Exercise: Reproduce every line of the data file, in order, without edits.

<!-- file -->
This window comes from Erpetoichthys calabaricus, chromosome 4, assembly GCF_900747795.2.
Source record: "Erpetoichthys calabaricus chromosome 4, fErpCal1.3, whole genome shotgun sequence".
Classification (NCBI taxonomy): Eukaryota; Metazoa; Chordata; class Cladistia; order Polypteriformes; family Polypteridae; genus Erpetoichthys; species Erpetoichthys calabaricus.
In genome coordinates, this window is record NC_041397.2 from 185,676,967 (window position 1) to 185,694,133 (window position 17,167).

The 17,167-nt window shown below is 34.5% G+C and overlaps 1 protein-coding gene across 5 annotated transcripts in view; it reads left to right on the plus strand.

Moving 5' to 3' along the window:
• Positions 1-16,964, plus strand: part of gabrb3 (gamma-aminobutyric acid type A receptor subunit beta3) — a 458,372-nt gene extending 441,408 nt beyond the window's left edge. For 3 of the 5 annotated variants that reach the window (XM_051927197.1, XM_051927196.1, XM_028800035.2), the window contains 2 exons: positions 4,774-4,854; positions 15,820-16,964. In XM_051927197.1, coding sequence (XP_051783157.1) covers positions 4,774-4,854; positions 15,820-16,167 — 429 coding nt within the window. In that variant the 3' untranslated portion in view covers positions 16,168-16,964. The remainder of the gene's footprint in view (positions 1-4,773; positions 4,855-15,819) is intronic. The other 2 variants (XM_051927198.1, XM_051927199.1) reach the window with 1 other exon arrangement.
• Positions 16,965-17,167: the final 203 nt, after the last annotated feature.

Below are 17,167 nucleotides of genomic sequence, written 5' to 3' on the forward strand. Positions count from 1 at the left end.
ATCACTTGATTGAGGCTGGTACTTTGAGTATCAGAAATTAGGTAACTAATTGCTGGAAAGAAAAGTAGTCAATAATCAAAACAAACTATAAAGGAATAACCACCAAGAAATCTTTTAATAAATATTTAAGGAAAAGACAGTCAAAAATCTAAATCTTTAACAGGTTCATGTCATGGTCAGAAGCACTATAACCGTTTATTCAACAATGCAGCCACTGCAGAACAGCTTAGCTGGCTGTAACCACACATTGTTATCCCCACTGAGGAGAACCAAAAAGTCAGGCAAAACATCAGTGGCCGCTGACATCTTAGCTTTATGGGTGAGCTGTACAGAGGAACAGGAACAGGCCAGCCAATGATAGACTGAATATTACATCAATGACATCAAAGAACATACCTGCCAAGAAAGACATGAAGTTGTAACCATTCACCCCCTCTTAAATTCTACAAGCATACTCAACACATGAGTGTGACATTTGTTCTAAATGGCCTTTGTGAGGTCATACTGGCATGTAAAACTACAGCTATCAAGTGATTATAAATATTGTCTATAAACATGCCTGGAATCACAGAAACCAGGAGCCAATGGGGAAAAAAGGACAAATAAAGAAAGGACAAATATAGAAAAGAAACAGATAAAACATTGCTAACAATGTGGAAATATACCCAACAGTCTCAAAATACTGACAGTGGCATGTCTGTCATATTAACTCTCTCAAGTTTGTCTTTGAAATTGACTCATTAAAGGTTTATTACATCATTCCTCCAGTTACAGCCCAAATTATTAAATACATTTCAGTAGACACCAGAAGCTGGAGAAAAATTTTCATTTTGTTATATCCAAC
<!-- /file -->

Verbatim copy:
This window comes from Erpetoichthys calabaricus, chromosome 4, assembly GCF_900747795.2.
Source record: "Erpetoichthys calabaricus chromosome 4, fErpCal1.3, whole genome shotgun sequence".
Classification (NCBI taxonomy): Eukaryota; Metazoa; Chordata; class Cladistia; order Polypteriformes; family Polypteridae; genus Erpetoichthys; species Erpetoichthys calabaricus.
In genome coordinates, this window is record NC_041397.2 from 185,676,967 (window position 1) to 185,694,133 (window position 17,167).

The 17,167-nt window shown below is 34.5% G+C and overlaps 1 protein-coding gene across 5 annotated transcripts in view; it reads left to right on the plus strand.

Moving 5' to 3' along the window:
• Positions 1-16,964, plus strand: part of gabrb3 (gamma-aminobutyric acid type A receptor subunit beta3) — a 458,372-nt gene extending 441,408 nt beyond the window's left edge. For 3 of the 5 annotated variants that reach the window (XM_051927197.1, XM_051927196.1, XM_028800035.2), the window contains 2 exons: positions 4,774-4,854; positions 15,820-16,964. In XM_051927197.1, coding sequence (XP_051783157.1) covers positions 4,774-4,854; positions 15,820-16,167 — 429 coding nt within the window. In that variant the 3' untranslated portion in view covers positions 16,168-16,964. The remainder of the gene's footprint in view (positions 1-4,773; positions 4,855-15,819) is intronic. The other 2 variants (XM_051927198.1, XM_051927199.1) reach the window with 1 other exon arrangement.
• Positions 16,965-17,167: the final 203 nt, after the last annotated feature.

Below are 17,167 nucleotides of genomic sequence, written 5' to 3' on the forward strand. Positions count from 1 at the left end.
ATCACTTGATTGAGGCTGGTACTTTGAGTATCAGAAATTAGGTAACTAATTGCTGGAAAGAAAAGTAGTCAATAATCAAAACAAACTATAAAGGAATAACCACCAAGAAATCTTTTAATAAATATTTAAGGAAAAGACAGTCAAAAATCTAAATCTTTAACAGGTTCATGTCATGGTCAGAAGCACTATAACCGTTTATTCAACAATGCAGCCACTGCAGAACAGCTTAGCTGGCTGTAACCACACATTGTTATCCCCACTGAGGAGAACCAAAAAGTCAGGCAAAACATCAGTGGCCGCTGACATCTTAGCTTTATGGGTGAGCTGTACAGAGGAACAGGAACAGGCCAGCCAATGATAGACTGAATATTACATCAATGACATCAAAGAACATACCTGCCAAGAAAGACATGAAGTTGTAACCATTCACCCCCTCTTAAATTCTACAAGCATACTCAACACATGAGTGTGACATTTGTTCTAAATGGCCTTTGTGAGGTCATACTGGCATGTAAAACTACAGCTATCAAGTGATTATAAATATTGTCTATAAACATGCCTGGAATCACAGAAACCAGGAGCCAATGGGGAAAAAAGGACAAATAAAGAAAGGACAAATATAGAAAAGAAACAGATAAAACATTGCTAACAATGTGGAAATATACCCAACAGTCTCAAAATACTGACAGTGGCATGTCTGTCATATTAACTCTCTCAAGTTTGTCTTTGAAATTGACTCATTAAAGGTTTATTACATCATTCCTCCAGTTACAGCCCAAATTATTAAATACATTTCAGTAGACACCAGAAGCTGGAGAAAAATTTTCATTTTGTTATATCCAAC